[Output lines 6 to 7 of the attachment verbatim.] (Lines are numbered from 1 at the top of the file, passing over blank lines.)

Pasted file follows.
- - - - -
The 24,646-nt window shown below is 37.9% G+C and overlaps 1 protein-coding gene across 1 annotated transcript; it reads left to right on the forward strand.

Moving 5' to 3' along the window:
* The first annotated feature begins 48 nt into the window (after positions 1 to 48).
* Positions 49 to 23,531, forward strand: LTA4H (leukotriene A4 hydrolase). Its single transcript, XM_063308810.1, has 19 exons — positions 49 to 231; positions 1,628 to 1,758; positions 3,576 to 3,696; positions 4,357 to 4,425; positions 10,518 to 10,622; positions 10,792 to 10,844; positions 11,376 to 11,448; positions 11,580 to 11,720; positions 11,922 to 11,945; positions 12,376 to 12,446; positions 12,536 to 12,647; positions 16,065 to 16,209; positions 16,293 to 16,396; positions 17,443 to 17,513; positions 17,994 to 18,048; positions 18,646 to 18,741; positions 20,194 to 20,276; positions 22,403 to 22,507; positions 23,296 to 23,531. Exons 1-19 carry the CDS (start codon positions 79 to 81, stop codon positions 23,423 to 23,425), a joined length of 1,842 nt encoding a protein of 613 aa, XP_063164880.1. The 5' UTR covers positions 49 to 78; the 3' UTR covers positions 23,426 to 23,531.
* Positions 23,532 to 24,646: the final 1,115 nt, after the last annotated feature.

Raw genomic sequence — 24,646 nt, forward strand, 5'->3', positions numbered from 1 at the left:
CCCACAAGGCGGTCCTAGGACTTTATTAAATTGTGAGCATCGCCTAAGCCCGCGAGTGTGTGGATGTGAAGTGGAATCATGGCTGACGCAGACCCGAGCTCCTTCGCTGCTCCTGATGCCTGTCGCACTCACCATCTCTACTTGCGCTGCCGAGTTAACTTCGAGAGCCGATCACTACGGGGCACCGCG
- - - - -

Raw genomic sequence — 24,646 nt, forward strand, 5'->3', positions numbered from 1 at the left:
CCCACAAGGCGGTCCTAGGACTTTATTAAATTGTGAGCATCGCCTAAGCCCGCGAGTGTGTGGATGTGAAGTGGAATCATGGCTGACGCAGACCCGAGCTCCTTCGCTGCTCCTGATGCCTGTCGCACTCACCATCTCTACTTGCGCTGCCGAGTTAACTTCGAGAGCCGATCACTACGGGGCACCGCG